Today’s text is from 1 Kings 3:7-15. It is about Solomon’s request from God about leading God’s people:
“Now, Lord my God, you have made your servant king in place of my father David. But I am only a little child and do not know how to carry out my duties. Your servant is here among the people you have chosen, a great people, too numerous to count or number. So give your servant a discerning heart to govern your people and to distinguish between right and wrong. For who is able to govern this great people of yours?”
The Lord was pleased that Solomon had asked for this. So God said to him, “Since you have asked for this and not for long life or wealth for yourself, nor have asked for the death of your enemies but for discernment in administering justice, I will do what you have asked. I will give you a wise and discerning heart, so that there will never have been anyone like you, nor will there ever be. Moreover, I will give you what you have not asked for—both wealth and honor—so that in your lifetime you will have no equal among kings. And if you walk in obedience to me and keep my decrees and commands as David your father did, I will give you a long life.” Then Solomon awoke—and he realized it had been a dream. (Contemporary English Bible)
The thing that strikes me most about this story is that God actually invites Solomon to ask for whatever he wants in verse 4. Solomon chooses to ask not for himself, but for his community, because he understands leadership is not about him.
Proverbs says that there are steps to acquiring wisdom. The first step is fear of God (Proverbs 9:10). You can’t become wise without humility, without realizing you are not God, without acknowledging that your knowledge is frail, incomplete, and prone to error. Solomon even refers to himself as “a little child.” Another step is to desire wisdom (Proverbs 4:5). According to the author, desiring wisdom and fearing God are basically the same thing.
There is no wisdom without humility. No learning without desire.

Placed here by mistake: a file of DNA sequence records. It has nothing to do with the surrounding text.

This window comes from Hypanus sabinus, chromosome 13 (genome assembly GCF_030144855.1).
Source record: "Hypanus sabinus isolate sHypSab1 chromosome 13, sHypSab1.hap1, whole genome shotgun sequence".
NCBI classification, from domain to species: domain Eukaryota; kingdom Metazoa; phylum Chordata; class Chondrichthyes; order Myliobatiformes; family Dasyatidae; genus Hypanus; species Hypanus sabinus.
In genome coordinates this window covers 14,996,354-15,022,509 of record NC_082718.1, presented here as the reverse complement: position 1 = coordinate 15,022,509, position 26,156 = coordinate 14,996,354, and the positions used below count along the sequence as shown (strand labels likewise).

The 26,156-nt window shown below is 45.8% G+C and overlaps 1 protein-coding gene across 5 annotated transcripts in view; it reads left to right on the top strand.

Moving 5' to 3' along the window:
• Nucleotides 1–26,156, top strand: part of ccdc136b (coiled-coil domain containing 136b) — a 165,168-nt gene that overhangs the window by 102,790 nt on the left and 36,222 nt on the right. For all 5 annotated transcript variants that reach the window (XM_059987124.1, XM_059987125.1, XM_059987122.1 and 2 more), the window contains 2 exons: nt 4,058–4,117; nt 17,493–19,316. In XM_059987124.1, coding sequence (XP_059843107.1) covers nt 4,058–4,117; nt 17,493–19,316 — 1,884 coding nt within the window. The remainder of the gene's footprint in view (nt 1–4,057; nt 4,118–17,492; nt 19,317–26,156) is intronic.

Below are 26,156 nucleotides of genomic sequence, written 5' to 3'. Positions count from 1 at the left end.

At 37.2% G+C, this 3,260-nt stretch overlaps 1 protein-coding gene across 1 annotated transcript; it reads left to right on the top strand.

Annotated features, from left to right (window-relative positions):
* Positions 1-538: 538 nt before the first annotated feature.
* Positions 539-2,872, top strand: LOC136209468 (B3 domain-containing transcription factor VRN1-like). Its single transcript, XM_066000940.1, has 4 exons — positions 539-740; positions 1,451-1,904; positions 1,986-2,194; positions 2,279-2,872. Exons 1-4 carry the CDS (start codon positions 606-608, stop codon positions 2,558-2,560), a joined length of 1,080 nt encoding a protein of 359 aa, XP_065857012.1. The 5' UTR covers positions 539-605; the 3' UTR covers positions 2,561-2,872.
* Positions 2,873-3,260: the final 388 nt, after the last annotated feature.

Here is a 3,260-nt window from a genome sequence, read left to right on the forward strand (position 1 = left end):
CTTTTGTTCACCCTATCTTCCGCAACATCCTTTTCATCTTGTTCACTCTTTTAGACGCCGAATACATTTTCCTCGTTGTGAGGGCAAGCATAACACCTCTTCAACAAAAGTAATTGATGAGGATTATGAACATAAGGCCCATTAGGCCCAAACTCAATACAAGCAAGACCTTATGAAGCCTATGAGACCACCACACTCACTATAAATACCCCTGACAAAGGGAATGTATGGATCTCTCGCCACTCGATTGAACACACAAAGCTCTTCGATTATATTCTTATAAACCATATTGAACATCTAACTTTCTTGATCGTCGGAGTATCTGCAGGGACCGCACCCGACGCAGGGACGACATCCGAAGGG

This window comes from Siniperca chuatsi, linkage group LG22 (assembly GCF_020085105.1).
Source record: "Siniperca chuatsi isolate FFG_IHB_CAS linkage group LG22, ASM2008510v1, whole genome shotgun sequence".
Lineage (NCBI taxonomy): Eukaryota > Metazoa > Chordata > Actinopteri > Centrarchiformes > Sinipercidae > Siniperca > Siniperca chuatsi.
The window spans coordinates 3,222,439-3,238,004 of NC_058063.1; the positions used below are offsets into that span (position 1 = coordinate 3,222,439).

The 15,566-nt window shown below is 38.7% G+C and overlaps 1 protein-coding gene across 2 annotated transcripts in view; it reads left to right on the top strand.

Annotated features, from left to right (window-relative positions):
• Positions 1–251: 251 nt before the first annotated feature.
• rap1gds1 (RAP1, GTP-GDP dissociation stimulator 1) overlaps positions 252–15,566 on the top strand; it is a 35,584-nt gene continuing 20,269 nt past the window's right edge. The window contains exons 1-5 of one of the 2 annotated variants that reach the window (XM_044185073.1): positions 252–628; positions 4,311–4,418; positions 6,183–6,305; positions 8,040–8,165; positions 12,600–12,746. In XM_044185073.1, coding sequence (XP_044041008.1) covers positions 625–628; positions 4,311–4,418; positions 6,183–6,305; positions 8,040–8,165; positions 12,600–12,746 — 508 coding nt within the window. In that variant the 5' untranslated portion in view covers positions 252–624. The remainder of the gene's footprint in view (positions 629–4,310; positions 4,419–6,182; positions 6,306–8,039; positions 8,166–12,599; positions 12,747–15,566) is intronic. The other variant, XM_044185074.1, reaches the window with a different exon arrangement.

Israel told its history as an object lesson in the character qualities that made for good and for poor leadership. Their political theology was rooted in the idea that the laws of God and society are like laws of nature. Wisdom is an appreciation and application of those laws. To be a good leader, one must be a student of human nature and one’s own character. Those leaders who did not “seek God” disparaged the poor and created chaos in the nation.
It pleased God that Solomon asked for wisdom. It was a sign that Solomon was already on the right path. Wisdom is a gift not just for ourselves, but for everyone connected to us in the web of our relationships. Whether we are wise or not is not an evaluation we can make for ourselves. It is proved by our conduct.
Pray for wisdom.
Twice a week (usually Tuesday and Thursday) I do a short reflection on a Bible verse from a devotional and social justice perspective. You can sign up to get a prompt via SMS here:
Text Of The Day
Jesus’ parting words to the woman caught in adultery are “Go your way, and do not sin again.” This is a favorite line for Christians who wish to maintain that Christian ethics demands forgiveness, but not the excusing of continued sexual immorality. It crops up with tiresome regularity in discussions about the acceptability of gay and lesbian love in church communities. (The argument only makes sense if you already agree that homosexuality is a sin). Jesus forgives the woman, goes the reasoning, but he doesn’t excuse her sin.
This is certainly one way to read the passage, and I’m happy to consider this understanding of it (even if I reject the implication that gay or lesbian love is the moral equivalent of adultery). But I find it troubling how we use this passage to construct a theological system about sin and how we approach it within Christian community. Doing so places us right back in the position of the murderous men.
A couple of preliminary points:
First, I think it’s important to point out that this story is an addition to John. I don’t think that necessarily decreases its legitimacy as a Jesus story, or as an authoritative, inspired text, but I think it’s important to point out before exegeting it.